World Journal of Dentistry

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VOLUME 12 , ISSUE 1 ( January-February, 2021 ) > List of Articles

ORIGINAL RESEARCH

Association between Oral Health and Body Mass Index among Schoolchildren

Fehim Haliti, Ardiana Murtezani, Bernard Tahirbegolli, Dafina Dobërdoli, Arbnore Batalli-Këpuska

Keywords : Caries, Obesity, Oral health, Physical activity, Schoolchildren

Citation Information : Haliti F, Murtezani A, Tahirbegolli B, Dobërdoli D, Batalli-Këpuska A. Association between Oral Health and Body Mass Index among Schoolchildren. World J Dent 2021; 12 (1):84-88.

DOI: 10.5005/jp-journals-10015-1781

License: CC BY-NC 4.0

Published Online: 00-02-2021

Copyright Statement:  Copyright © 2021; Jaypee Brothers Medical Publishers (P) Ltd.


Abstract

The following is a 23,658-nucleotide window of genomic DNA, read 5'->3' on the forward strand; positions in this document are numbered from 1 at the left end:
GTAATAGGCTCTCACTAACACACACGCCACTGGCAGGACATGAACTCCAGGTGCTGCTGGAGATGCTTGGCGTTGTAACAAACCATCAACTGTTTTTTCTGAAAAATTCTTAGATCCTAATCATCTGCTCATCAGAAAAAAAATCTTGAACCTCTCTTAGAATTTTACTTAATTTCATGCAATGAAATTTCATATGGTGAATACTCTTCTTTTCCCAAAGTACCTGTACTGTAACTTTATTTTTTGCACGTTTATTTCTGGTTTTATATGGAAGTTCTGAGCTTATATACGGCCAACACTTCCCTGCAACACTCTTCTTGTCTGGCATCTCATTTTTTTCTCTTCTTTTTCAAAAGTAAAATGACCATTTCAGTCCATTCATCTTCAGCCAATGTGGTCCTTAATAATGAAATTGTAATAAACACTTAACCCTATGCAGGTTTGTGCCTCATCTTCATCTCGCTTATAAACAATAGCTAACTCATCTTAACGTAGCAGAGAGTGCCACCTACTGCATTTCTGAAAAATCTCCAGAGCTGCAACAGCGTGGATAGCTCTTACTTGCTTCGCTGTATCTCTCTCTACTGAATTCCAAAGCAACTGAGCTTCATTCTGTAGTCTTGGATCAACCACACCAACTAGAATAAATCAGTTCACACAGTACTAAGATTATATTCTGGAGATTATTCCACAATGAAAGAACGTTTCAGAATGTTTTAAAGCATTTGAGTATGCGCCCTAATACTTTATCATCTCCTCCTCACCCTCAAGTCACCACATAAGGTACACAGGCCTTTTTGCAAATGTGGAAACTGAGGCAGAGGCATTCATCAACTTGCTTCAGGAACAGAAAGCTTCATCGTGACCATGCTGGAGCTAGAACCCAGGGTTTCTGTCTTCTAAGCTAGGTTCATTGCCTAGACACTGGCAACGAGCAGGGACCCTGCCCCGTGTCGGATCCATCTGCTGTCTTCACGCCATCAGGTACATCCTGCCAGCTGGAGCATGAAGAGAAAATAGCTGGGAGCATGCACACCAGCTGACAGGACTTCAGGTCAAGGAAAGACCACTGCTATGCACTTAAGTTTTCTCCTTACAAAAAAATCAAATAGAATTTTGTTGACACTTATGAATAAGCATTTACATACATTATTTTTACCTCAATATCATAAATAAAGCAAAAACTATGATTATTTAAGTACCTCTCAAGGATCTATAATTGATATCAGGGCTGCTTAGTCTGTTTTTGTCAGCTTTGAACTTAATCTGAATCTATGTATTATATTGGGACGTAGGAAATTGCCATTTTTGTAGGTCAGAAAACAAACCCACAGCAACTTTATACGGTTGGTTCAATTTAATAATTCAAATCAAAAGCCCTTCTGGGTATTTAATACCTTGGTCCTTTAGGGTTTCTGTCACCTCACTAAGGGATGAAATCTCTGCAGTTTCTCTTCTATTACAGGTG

Aim and objective: This study aimed to investigate the association of oral health by body mass index (BMI) among schoolchildren of Kosovo. Materials and methods: A comparative-descriptive study was conducted using a sample of 270 children of age group 12–14 years, of both genders, who were selected from various schools along with Kosovo. A questionnaire was used to obtain information on children\'s demographic characteristics, oral hygiene practices, and dietary habits. Their parental education levels, family incomes, and leisure time activities were also obtained by questionnaire at recruitment. Clinical outcomes were assessed according to the Decayed/Missing/Filled Teeth (DMFT) index and the oral hygiene index-simplified (OHI-S). Adjusted for age, gender, height, and weight, BMI-age percentiles were calculated using the BMI Percentile Calculator for Child and Teen, and children were classified as underweight, normal, overweight, and obese considering age and sex. In the statistical analysis, differences between categorical variables were tested with the Chi-square test (χ2) and contingency tables. Results: Caries was present in 47.4% of children. A maximum number of caries affected children belonged to the healthy weight and obesity group, followed by overweight, and the least number was underweight (p < 0.003). We found a significant difference between DMFT (p < 0.02) and OHI-S values (p < 0.002) and BMI-age percentiles subgroups. Conclusion: The results show a difference in outcomes between DMFT and OHI-S values among BMI-age percentiles subgroups in schoolchildren. Children aged 12 years, from the obese category, had more cases with higher DMFT (significant difference p < 0.003), and also more cases with the high OHI-S value were detected among children from the obesity subgroup (p < 0.002). Clinical significance: Obesity, oral health, and dental caries have common risk determinants and require a comprehensive multidisciplinary approach to children by both medical and dental healthcare professionals.


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